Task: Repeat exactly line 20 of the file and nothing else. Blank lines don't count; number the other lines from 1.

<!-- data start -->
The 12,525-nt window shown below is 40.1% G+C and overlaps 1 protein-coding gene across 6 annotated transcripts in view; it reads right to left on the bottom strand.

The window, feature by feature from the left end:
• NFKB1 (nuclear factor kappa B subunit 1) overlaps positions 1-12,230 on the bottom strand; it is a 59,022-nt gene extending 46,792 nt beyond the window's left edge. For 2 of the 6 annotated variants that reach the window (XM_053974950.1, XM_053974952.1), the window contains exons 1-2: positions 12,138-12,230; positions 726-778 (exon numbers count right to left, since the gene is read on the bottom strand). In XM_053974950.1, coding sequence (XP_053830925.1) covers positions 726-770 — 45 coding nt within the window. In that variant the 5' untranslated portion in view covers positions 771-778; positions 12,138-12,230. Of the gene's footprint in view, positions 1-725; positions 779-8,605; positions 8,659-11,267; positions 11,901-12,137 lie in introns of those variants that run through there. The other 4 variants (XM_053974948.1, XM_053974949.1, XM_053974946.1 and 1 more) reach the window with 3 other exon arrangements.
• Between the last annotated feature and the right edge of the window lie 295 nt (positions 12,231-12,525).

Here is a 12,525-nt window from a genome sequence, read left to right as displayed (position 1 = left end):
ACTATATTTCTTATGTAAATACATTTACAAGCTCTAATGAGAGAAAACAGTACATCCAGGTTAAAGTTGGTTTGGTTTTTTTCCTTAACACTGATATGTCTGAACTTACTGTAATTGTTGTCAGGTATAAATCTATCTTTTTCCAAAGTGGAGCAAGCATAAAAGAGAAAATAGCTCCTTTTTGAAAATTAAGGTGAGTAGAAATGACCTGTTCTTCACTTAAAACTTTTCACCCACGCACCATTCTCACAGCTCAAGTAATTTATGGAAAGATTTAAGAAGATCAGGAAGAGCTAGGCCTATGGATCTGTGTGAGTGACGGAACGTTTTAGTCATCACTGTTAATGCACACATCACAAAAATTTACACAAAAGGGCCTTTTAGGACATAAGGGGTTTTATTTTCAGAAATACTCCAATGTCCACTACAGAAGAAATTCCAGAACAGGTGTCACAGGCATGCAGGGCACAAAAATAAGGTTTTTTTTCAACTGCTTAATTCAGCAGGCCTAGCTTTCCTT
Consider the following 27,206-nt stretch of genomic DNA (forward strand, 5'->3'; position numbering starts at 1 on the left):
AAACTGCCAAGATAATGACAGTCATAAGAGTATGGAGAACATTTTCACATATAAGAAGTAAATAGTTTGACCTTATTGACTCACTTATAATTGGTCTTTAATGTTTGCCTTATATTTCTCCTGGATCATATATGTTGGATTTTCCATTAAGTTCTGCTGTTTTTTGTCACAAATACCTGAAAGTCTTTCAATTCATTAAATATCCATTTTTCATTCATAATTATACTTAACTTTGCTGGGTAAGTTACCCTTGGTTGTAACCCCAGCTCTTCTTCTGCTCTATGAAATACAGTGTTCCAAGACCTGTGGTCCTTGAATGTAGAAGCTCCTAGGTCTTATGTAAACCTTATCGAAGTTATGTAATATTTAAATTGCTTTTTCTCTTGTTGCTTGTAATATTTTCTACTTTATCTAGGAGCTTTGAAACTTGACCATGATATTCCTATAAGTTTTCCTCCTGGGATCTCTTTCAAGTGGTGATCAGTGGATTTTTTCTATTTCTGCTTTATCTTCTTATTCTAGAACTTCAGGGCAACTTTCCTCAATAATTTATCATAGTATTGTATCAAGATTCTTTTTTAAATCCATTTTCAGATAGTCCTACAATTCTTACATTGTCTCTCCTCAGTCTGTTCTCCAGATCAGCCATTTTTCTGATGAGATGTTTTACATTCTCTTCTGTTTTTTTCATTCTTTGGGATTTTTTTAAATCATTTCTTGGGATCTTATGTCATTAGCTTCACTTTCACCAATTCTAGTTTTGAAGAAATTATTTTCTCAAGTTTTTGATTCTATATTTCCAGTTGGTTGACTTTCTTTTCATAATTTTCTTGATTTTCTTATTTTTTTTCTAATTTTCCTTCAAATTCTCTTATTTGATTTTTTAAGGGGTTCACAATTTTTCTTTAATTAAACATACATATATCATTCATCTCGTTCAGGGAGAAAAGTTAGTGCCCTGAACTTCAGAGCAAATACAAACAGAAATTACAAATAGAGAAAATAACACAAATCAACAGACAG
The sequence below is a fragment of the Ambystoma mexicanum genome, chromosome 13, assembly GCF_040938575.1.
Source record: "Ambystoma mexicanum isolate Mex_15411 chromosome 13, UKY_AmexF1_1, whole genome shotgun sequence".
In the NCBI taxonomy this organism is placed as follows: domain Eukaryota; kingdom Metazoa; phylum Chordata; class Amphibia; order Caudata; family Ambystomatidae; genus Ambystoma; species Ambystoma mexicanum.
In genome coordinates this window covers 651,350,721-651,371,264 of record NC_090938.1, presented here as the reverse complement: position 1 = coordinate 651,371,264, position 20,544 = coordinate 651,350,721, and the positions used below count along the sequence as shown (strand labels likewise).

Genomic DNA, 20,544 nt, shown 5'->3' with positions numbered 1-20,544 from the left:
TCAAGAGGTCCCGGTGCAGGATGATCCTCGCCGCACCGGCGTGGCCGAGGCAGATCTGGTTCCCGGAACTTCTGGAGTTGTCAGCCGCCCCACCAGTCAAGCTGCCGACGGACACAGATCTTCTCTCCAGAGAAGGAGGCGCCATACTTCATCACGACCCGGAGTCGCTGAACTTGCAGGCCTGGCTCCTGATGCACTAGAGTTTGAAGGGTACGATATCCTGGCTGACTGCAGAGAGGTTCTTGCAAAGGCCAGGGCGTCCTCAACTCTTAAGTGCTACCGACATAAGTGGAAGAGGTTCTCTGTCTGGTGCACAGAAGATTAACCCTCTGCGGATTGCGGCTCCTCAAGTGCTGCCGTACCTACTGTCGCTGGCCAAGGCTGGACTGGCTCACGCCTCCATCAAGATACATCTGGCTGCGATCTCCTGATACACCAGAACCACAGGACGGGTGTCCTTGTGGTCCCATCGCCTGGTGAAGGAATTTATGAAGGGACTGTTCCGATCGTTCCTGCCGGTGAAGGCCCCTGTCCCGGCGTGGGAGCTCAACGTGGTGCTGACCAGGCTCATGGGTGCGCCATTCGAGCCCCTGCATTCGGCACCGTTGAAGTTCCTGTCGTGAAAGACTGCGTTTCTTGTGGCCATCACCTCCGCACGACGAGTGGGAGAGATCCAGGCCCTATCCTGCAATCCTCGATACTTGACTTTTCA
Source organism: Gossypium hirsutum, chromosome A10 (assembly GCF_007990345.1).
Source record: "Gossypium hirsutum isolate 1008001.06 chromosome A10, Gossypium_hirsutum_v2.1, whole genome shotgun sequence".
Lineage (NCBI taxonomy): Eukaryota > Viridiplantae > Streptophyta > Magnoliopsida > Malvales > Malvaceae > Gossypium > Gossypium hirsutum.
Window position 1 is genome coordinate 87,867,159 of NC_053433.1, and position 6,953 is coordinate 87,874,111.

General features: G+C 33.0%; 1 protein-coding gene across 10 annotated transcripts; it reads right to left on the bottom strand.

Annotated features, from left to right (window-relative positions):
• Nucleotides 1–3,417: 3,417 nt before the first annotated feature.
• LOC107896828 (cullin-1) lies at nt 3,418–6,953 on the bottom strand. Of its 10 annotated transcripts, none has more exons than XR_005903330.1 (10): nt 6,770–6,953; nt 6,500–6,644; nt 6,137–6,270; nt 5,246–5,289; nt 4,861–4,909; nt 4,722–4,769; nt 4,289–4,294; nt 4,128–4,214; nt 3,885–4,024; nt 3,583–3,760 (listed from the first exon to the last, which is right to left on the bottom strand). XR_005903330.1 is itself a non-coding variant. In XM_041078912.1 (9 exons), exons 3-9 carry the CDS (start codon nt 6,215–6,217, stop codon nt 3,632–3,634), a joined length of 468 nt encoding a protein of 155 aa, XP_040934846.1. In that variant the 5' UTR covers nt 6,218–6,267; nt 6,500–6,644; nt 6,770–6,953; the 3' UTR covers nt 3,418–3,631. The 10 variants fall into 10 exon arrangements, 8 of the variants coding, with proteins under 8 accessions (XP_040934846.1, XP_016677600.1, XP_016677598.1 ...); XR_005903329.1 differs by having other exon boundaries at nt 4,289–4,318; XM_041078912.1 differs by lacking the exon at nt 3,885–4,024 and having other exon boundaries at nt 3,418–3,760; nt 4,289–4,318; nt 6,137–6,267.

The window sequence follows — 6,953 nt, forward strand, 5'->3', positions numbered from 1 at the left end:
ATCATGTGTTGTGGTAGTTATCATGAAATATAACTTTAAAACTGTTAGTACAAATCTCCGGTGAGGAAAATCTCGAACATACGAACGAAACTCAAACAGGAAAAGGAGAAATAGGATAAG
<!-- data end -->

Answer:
Annotated features, from left to right (window-relative positions):